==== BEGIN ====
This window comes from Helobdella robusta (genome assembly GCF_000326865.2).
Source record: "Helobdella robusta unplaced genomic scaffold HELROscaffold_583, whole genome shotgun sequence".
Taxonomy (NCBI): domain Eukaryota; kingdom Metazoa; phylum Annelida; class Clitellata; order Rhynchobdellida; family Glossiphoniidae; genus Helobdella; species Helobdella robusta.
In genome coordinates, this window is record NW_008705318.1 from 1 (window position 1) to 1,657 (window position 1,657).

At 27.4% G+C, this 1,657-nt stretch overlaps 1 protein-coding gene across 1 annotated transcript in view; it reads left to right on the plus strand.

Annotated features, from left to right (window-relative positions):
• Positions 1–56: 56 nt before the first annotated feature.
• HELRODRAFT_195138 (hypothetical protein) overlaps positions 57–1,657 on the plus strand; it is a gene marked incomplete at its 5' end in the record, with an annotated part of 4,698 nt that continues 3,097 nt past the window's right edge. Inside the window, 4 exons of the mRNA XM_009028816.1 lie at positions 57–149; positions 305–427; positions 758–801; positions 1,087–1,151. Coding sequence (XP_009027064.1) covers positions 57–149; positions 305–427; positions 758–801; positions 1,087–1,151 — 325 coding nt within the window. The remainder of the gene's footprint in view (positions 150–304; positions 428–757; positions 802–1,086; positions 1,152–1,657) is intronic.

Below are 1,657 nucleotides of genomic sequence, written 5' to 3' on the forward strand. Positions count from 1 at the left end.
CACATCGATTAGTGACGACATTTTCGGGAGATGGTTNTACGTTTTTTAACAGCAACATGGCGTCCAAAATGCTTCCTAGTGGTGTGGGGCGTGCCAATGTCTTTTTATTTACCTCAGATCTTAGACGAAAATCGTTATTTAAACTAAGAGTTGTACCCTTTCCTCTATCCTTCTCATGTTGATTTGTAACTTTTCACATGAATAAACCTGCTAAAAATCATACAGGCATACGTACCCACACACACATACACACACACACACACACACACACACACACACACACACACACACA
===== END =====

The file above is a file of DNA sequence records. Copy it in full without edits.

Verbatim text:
This window comes from Helobdella robusta (genome assembly GCF_000326865.2).
Source record: "Helobdella robusta unplaced genomic scaffold HELROscaffold_583, whole genome shotgun sequence".
Taxonomy (NCBI): domain Eukaryota; kingdom Metazoa; phylum Annelida; class Clitellata; order Rhynchobdellida; family Glossiphoniidae; genus Helobdella; species Helobdella robusta.
In genome coordinates, this window is record NW_008705318.1 from 1 (window position 1) to 1,657 (window position 1,657).

At 27.4% G+C, this 1,657-nt stretch overlaps 1 protein-coding gene across 1 annotated transcript in view; it reads left to right on the plus strand.

Annotated features, from left to right (window-relative positions):
• Positions 1–56: 56 nt before the first annotated feature.
• HELRODRAFT_195138 (hypothetical protein) overlaps positions 57–1,657 on the plus strand; it is a gene marked incomplete at its 5' end in the record, with an annotated part of 4,698 nt that continues 3,097 nt past the window's right edge. Inside the window, 4 exons of the mRNA XM_009028816.1 lie at positions 57–149; positions 305–427; positions 758–801; positions 1,087–1,151. Coding sequence (XP_009027064.1) covers positions 57–149; positions 305–427; positions 758–801; positions 1,087–1,151 — 325 coding nt within the window. The remainder of the gene's footprint in view (positions 150–304; positions 428–757; positions 802–1,086; positions 1,152–1,657) is intronic.

Below are 1,657 nucleotides of genomic sequence, written 5' to 3' on the forward strand. Positions count from 1 at the left end.
CACATCGATTAGTGACGACATTTTCGGGAGATGGTTNTACGTTTTTTAACAGCAACATGGCGTCCAAAATGCTTCCTAGTGGTGTGGGGCGTGCCAATGTCTTTTTATTTACCTCAGATCTTAGACGAAAATCGTTATTTAAACTAAGAGTTGTACCCTTTCCTCTATCCTTCTCATGTTGATTTGTAACTTTTCACATGAATAAACCTGCTAAAAATCATACAGGCATACGTACCCACACACACATACACACACACACACACACACACACACACACACACACACACACACA